Washington Quarter Overview
One of the most iconic pieces of American currency, the Washington quarter is a very attractive and recognizable coin that is an accessible series for any collector.
The Washington quarter was minted for the first time in 1932, the bicentennial of George Washington’s birth. It was the successor to the Standing Liberty quarter which had not been struck at all the previous year.
The design chosen for the coin was created by John Flanagan, and it features on the obverse the famous profile bust portrait of our first president under the legend “LIBERTY.” Below Washington’s neck is the year of mintage, and on his left is the motto “IN GOD WE TRUST.”
The reverse displays a perched eagle with spread wings above an olive branch. The legend “UNITED STATES OF AMERICA” is situated along the upper rim, with the motto “E PLURIBUS UNUM” just above the eagle’s head. Along the lower rim is the denomination “QUARTER DOLLAR.”
The Washington quarter has undergone several compositional and design changes throughout its mintage. Coins minted from 1932 to 1964 are composed of 90% silver and 10% copper.
With a rapidly rising price of silver, the Mint changed the coin to a clad composition of 91.67% copper and 8.33% nickel in 1965. This would remain the same until the end of the Washington quarter in 1998.
In 1998, the Washington quarter was replaced by the Washington State quarter series.
History of the 1932 Washington Quarter
In 1932, the United States was in the midst of the Great Depression, and demand for new quarter pieces was low. Nevertheless, the Washington quarter was created to commemorate Washington’s birth.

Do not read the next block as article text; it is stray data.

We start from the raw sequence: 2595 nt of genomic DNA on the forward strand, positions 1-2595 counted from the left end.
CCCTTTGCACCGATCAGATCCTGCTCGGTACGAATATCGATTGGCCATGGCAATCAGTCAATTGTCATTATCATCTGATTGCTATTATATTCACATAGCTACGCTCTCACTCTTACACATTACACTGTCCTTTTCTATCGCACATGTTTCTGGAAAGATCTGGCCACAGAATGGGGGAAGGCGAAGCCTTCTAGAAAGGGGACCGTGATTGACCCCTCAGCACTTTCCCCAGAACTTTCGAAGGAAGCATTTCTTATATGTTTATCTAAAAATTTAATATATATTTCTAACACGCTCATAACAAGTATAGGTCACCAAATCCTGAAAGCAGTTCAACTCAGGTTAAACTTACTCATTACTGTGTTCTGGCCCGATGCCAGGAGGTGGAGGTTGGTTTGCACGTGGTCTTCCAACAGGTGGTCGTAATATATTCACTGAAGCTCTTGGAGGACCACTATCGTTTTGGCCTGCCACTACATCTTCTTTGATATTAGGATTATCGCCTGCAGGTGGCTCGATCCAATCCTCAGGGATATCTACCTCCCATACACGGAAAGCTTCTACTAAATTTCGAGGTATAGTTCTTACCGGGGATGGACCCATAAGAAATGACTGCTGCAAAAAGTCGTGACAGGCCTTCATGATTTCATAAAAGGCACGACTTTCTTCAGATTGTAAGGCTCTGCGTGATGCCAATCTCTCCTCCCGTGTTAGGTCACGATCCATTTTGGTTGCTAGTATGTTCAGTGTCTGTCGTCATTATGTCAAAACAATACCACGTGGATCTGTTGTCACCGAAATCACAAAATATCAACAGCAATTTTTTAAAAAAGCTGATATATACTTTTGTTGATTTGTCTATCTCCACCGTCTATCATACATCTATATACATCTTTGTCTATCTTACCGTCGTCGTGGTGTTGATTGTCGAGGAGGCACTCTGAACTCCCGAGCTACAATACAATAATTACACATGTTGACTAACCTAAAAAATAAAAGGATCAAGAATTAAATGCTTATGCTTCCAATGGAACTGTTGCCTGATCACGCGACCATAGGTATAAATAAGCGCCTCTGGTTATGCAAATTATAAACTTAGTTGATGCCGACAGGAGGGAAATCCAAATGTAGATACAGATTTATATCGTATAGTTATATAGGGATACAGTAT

Due to the economic turmoil of the time, the 1932 mintage was relatively low despite being produced in three locations.
Philadelphia minted the most, with 5,404,000 quarters struck. The Denver and San Francisco mints did not need to produce many quarters themselves, but in order to curb speculation and hoarding from the burgeoning population of numismatists, the Mint struck 436,800 quarters at Denver and 408,000 at San Francisco.
Despite their efforts, the 1932 issue, particularly the Denver and San Francisco mintages, is one of the most highly sought after and valued coins of the 20th century.
Compositionally, the 1932 Washington quarter falls in with the first type of the series, meaning it contains 90% silver.
Valuing the 1932 Washington Quarter
As with any coin containing a sizeable quantity of precious metal, the 1932 quarter’s minimum value is often its melt value, or how much it is worth to a precious metals dealer.
Based on the current price of silver, the melt value of this coin is around $2.91. This will not likely change based on the grade or condition of your coin.
Looking at the numismatic value of the 1932 Washington quarter, we see a good deal of variance among the three mintages.
Philadelphia, having by far the largest mintage, tends to be the least valuable minting. No mint mark is present on these coins.
For a coin graded between Good-4 and Fine-12, the value will be $4-7. This is generally the average range for these coins. Very Fine-20 and Extremely Fine-40 coins are valued at $7-9.
This increases to $12 in About Uncirculated-50 and $25 in Uncirculated (MS-60). The value dramatically rises to $434 for Uncirculated (MS-65). Coins above MS-65 are very rare and bring extremely high values. An MS-67 example sold for $28,200 in 2016!
San Francisco mintages bring much higher values than Philadelphia coins. Good-4 coins are worth $153; Very Good-8 coins, $179; Fine-12, $196; Very Fine-20, $232, Extremely Fine-40, $284; About Uncirculated-50, $310.
This increases to $458 in Uncirculated (MS-60) and $5,007 in Uncirculated (MS-65). Like Philadelphia, San Francisco coins about this grade claim very high premiums.
Denver issues are the most valuable: $127 for Good-4, $179 for Very Good-8, $196 for Fine-12, $258 for Very Fine-20, $310 for Extremely Fine-40, and $410 for About Uncirculated-50.
Uncirculated (MS-60) coins fetch a value of $1,108, and Uncirculated (MS-65) coins may bring up to $12,562. MS-66 Denver issues are valued at $110,000, and several have brought over $80,000 at auction!
With such high values on San Francisco and Denver coins, many Philadelphia mintages have had false mint marks added to them, so it is important to get your coin authenticated by a professional coin-grading service like NGC.